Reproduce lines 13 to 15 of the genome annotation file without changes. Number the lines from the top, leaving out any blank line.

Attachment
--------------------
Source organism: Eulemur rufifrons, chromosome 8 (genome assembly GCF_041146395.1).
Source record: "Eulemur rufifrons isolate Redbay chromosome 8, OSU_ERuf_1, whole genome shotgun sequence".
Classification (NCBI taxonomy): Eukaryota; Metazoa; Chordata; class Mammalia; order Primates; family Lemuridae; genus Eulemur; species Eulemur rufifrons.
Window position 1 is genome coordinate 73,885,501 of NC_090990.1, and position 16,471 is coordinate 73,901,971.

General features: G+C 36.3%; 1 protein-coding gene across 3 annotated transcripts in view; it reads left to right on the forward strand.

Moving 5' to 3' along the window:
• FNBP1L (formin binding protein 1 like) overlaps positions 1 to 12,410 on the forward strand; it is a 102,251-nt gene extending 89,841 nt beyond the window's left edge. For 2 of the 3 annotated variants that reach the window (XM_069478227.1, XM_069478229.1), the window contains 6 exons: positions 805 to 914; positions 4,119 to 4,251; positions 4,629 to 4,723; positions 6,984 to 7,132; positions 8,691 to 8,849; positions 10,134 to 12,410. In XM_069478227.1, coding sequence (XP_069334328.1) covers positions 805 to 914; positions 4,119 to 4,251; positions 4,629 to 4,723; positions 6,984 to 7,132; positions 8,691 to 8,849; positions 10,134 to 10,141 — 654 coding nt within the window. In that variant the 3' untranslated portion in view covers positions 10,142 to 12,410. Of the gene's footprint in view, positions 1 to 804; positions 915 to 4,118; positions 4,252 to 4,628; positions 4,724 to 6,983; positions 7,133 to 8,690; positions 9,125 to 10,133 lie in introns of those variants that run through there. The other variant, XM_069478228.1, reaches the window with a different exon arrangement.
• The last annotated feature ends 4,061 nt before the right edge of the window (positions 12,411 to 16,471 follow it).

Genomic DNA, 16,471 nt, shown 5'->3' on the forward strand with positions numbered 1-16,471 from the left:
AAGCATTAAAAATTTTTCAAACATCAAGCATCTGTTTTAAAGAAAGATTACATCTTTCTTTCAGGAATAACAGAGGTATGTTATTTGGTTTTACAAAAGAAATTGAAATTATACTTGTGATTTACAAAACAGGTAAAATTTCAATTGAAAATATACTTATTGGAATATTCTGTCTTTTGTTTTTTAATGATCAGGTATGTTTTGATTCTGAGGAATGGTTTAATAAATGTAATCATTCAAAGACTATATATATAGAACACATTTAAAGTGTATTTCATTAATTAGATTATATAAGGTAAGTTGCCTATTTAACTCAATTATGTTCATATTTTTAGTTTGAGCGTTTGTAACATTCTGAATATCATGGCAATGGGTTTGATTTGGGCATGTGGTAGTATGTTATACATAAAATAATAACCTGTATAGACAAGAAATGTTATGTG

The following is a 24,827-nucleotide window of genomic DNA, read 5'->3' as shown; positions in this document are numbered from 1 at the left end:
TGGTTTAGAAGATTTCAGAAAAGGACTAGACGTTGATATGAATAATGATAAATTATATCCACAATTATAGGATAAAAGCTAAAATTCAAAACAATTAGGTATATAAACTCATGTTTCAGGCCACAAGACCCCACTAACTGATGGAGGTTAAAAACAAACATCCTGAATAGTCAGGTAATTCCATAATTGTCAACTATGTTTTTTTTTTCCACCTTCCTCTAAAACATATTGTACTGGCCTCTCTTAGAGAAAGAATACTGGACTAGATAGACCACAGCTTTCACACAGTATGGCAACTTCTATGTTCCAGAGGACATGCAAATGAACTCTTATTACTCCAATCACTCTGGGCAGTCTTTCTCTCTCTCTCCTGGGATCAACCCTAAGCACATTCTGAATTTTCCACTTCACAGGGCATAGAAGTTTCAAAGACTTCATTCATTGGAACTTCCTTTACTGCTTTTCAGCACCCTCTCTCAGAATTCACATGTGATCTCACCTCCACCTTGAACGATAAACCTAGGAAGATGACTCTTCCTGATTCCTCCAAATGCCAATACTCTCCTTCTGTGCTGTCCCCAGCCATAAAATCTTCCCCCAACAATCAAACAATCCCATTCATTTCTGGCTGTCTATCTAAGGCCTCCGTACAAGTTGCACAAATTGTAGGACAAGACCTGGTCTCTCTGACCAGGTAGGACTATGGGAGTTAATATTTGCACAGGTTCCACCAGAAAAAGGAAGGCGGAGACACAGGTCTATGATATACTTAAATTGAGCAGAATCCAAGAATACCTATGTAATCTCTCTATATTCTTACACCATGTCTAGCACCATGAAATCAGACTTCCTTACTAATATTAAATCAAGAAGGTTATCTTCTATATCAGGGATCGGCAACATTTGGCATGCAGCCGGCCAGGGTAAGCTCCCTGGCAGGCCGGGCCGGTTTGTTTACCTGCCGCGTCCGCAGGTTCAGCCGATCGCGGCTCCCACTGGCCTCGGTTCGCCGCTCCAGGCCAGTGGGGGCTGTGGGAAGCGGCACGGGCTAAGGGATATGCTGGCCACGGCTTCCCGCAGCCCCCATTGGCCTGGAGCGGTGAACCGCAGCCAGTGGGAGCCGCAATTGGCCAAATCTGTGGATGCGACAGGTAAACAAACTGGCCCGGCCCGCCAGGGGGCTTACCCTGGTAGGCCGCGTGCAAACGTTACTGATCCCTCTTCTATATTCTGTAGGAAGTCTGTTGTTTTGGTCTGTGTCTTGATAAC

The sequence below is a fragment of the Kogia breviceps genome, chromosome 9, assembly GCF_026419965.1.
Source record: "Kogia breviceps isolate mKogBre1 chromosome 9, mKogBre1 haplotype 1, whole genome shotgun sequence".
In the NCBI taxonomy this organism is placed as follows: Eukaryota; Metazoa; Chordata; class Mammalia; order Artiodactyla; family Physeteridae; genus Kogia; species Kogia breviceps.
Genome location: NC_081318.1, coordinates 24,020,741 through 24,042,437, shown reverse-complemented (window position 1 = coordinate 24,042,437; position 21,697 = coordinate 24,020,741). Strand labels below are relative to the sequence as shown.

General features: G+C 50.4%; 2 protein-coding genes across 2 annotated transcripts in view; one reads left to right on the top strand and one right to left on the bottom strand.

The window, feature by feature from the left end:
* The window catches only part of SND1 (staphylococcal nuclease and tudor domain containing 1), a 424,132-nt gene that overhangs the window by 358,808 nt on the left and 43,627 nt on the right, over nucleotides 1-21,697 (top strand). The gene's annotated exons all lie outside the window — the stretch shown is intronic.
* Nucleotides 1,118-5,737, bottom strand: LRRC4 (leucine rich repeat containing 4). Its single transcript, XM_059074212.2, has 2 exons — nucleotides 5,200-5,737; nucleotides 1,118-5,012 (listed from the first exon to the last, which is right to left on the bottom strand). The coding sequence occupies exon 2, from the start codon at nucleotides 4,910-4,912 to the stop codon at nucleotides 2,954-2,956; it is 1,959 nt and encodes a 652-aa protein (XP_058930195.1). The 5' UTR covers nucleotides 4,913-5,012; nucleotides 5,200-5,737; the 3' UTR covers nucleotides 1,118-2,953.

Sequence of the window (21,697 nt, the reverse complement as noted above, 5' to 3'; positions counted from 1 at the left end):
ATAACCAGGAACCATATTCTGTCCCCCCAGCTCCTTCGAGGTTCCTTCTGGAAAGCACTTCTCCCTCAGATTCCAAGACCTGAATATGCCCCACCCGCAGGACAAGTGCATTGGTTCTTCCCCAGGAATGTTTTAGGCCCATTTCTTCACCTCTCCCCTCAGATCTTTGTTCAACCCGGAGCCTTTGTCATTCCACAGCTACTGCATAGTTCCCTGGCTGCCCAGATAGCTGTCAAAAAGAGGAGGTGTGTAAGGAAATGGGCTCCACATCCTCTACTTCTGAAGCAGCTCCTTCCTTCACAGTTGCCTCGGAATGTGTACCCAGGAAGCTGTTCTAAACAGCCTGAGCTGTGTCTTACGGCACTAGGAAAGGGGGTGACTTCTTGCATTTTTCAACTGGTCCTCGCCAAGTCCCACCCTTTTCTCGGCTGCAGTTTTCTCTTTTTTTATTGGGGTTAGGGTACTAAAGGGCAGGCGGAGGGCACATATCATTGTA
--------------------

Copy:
The sequence below is a fragment of the Kogia breviceps genome, chromosome 9, assembly GCF_026419965.1.
Source record: "Kogia breviceps isolate mKogBre1 chromosome 9, mKogBre1 haplotype 1, whole genome shotgun sequence".
In the NCBI taxonomy this organism is placed as follows: Eukaryota; Metazoa; Chordata; class Mammalia; order Artiodactyla; family Physeteridae; genus Kogia; species Kogia breviceps.